I have no easy answer to this question, but the experience of Teflon-related PFOA raises it.

Imagine if about 100,000 of our children were impaired by a deadly bacteria that found its way into our baby formula.  Can there be any doubt that factory would be shut down until the deadly bacteria was eliminated?

Or what if 100,000 college students suddenly lost the ability to walk after being infected by a paralyzing germ that contaminated college swimming pools across the nation.  Is there any reason to believe that everyone would agree, the pools would have to be closed until the germ was neutralized?

We know the answer to these questions, no one hesitates to join together in unison- deadly germs are bad, we should eliminate our exposure to their dangers.  Period.  No controversy.

But for some reasons, we have a very different response to poisons, that is, chemicals not germs, that cause real harm.

I think there are at least 3 reasons for the difference:

1. The news often contradicts when it comes to presenting facts on what is dangerous.  Yesterday compounds in eggs caused heart disease, today, not so much.   This magazine says the estrogens in soybeans are harmful, this magazine says they are not.  We are constantly bombarded with scare stories about first this chemical, then that one, the direction of concern rarely stays clear, we avert our gaze, we avoid getting worried.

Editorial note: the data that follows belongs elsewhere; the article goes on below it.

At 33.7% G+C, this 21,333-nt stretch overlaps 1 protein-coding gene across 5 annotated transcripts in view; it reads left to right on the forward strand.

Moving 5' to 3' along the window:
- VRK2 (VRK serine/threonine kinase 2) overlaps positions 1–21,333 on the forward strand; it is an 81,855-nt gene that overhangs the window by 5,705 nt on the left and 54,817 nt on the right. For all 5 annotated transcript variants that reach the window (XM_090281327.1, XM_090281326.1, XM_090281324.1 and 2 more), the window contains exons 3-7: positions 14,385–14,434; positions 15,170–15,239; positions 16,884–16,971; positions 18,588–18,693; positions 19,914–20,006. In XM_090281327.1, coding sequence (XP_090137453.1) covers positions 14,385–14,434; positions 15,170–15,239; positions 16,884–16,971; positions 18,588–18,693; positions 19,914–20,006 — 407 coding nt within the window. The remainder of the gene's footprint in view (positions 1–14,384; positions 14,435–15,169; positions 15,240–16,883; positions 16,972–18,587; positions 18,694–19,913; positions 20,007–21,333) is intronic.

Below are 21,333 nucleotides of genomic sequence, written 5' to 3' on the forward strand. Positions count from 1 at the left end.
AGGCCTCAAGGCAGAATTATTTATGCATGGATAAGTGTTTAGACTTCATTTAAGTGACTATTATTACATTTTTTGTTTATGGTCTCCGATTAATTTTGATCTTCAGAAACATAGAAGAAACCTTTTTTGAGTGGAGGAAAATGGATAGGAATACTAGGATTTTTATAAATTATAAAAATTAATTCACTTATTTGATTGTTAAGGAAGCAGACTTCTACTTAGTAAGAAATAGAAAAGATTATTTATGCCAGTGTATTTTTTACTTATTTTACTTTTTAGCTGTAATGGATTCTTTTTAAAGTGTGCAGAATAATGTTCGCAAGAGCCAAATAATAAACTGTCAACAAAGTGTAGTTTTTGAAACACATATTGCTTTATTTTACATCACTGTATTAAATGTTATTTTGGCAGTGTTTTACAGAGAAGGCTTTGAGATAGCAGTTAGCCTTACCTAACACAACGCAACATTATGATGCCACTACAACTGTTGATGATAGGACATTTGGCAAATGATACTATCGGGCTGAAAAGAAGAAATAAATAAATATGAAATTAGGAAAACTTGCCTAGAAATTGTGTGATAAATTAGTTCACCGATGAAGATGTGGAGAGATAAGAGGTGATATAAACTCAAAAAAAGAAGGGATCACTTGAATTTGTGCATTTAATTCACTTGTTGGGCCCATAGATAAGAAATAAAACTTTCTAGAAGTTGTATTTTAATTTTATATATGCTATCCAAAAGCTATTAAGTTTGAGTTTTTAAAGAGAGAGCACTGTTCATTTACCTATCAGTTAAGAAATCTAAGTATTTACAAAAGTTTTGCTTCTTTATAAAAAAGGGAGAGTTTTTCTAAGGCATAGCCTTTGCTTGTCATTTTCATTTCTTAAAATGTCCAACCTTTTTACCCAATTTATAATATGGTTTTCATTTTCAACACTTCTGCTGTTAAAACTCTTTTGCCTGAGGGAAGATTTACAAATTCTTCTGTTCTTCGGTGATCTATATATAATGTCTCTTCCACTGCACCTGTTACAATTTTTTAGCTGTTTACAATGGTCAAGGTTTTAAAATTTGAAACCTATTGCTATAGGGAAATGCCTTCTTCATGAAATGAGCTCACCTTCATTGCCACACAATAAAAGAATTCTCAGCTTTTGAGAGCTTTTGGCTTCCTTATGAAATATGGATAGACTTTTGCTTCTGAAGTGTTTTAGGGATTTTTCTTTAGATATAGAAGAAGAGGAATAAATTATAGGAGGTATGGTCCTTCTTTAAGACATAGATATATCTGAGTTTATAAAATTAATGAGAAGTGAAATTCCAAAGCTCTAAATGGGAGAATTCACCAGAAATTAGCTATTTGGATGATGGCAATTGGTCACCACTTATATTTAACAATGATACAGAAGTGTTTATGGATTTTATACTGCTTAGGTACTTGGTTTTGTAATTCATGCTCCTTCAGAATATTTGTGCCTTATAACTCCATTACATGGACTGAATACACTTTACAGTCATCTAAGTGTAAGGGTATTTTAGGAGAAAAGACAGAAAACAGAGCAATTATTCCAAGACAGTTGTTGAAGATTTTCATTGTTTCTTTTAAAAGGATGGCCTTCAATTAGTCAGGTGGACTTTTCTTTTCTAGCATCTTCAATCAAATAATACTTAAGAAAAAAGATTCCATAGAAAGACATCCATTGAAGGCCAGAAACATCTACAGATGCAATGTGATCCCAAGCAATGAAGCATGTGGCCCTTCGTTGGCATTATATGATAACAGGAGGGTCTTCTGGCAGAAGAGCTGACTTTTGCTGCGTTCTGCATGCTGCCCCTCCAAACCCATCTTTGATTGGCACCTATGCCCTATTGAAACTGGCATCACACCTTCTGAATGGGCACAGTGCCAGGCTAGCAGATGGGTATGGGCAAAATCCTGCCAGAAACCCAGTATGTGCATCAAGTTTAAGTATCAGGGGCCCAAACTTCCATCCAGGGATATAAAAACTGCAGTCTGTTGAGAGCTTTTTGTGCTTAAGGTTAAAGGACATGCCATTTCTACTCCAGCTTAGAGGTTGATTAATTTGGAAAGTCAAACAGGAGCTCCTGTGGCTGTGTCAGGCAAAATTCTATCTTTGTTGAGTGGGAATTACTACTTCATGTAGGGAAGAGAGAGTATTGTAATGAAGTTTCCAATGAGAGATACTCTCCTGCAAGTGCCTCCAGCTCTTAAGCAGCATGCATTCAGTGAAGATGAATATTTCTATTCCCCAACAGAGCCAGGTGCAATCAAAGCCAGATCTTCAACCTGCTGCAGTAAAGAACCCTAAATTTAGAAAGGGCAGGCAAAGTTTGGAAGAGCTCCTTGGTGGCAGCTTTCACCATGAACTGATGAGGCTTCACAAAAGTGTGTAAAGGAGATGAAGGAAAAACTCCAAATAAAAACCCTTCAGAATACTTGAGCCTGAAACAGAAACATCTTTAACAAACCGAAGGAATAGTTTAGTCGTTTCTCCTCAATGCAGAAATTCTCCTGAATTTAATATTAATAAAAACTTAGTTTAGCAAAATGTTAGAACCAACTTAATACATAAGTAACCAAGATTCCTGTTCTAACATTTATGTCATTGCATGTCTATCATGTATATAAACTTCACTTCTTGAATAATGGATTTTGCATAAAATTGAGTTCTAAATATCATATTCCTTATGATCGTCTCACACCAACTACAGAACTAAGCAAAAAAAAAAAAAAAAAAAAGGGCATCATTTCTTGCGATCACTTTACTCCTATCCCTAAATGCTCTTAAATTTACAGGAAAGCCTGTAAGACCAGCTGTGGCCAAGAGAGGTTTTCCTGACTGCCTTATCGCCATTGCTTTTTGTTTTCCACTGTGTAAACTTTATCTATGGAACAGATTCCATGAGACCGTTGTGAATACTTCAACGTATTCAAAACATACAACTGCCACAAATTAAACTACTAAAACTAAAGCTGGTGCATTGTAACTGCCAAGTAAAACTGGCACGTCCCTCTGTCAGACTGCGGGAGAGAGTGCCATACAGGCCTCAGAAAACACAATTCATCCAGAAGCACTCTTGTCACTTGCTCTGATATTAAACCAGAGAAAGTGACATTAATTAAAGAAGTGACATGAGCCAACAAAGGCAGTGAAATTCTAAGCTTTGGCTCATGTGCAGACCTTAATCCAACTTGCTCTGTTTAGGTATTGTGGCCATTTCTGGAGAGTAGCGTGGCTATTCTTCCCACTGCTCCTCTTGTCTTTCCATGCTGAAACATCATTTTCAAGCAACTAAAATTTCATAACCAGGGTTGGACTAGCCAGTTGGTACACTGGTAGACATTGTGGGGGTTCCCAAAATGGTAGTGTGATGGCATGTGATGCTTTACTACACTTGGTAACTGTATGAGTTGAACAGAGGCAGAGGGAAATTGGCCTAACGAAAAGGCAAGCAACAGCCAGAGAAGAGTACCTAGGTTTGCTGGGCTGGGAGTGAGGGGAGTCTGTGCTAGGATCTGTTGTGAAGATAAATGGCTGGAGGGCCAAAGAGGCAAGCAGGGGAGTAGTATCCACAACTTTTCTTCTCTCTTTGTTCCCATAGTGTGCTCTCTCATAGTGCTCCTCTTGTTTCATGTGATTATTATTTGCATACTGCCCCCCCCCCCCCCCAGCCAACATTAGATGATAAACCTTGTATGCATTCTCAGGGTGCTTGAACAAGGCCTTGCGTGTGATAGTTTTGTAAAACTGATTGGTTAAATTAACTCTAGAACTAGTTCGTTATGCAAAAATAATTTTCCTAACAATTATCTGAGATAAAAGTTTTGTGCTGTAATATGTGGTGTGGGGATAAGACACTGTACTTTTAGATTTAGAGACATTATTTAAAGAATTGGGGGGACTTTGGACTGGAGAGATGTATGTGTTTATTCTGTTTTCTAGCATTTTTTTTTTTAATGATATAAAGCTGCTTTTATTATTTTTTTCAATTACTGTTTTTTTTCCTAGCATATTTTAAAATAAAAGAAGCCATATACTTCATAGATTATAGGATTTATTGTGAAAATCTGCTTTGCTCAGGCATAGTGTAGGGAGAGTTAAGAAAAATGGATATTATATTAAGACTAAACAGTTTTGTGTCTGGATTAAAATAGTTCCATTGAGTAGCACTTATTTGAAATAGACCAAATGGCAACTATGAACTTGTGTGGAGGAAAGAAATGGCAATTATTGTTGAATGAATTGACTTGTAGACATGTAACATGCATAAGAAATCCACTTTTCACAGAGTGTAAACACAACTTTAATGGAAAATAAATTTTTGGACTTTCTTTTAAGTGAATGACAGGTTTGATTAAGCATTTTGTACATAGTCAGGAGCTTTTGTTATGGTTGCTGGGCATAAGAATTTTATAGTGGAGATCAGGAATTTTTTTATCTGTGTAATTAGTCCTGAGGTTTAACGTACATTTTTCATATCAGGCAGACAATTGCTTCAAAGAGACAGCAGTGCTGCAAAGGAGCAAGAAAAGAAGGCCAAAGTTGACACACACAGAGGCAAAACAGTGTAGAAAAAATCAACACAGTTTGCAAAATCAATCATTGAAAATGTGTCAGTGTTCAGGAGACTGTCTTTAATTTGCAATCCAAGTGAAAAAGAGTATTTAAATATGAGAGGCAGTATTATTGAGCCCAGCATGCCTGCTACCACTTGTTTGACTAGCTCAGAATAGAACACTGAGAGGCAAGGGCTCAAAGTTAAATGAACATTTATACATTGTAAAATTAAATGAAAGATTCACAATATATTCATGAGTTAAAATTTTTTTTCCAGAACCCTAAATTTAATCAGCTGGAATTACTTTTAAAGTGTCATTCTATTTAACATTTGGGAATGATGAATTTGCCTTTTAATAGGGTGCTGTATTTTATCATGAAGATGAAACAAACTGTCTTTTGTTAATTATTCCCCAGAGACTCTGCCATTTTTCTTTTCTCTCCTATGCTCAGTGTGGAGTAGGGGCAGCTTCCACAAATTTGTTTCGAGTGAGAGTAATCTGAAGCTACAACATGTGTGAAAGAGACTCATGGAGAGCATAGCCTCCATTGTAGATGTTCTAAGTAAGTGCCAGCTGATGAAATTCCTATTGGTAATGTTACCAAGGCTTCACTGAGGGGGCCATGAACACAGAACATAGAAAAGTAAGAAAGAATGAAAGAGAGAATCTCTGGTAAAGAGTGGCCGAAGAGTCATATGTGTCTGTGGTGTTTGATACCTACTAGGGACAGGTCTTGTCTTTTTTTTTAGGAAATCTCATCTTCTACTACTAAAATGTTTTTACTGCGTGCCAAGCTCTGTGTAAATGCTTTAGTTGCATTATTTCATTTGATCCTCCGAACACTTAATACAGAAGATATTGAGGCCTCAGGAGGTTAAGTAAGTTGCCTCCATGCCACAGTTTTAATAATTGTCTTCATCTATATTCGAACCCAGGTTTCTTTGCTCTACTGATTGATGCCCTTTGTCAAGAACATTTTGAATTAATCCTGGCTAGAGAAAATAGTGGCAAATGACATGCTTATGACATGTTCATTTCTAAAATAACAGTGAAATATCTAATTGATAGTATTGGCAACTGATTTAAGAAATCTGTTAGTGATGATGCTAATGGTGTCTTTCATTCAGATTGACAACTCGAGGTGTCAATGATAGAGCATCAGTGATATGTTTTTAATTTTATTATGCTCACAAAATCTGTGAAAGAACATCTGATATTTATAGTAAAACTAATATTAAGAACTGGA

2. Germs are so different from us, chemical poisons are deep in our world.  It is conceivable that we can attack them, and leave our world essentially unchanged.  No one has to change their home, or carpets, or factories to get rid of polio.  That germ is not us.  We have indeed gotten rid of it, and not one part of our daily routine had to change as a result.  Dangerous chemicals are part of nearly every place, in so many of our plastics, so many of our furniture foams, much of our air, so much of our water.   This makes thinking about getting rid of poisons very depressing, what can be done to get rid of them?  So again, we avoid even thinking about the danger, to do so invites despair.

3. A germ is a germ, but each chemical is a very complex and different story.  Yes there are huge numbers of germs, but when science determines the cause of cholera is from a cholera germ, it’s easy to understand.  Once you get the idea of a germ, finding another breaks little new ground for us to understand it.  Dangerous chemicals really are complex.   The PBDE’s that are the flame retardants in our computers and phones that are now known to play a role in our children developing autism are hard to understand.  And if you do get to a point of feeling familiar with what a PBDE flame retardant is, it doesn’t help you understand how phthalates in plastics can cause harm.  Chemicals are a bewilderingly complex group of troubles.   We avoid thinking about them because they are a wildly complex set of problems.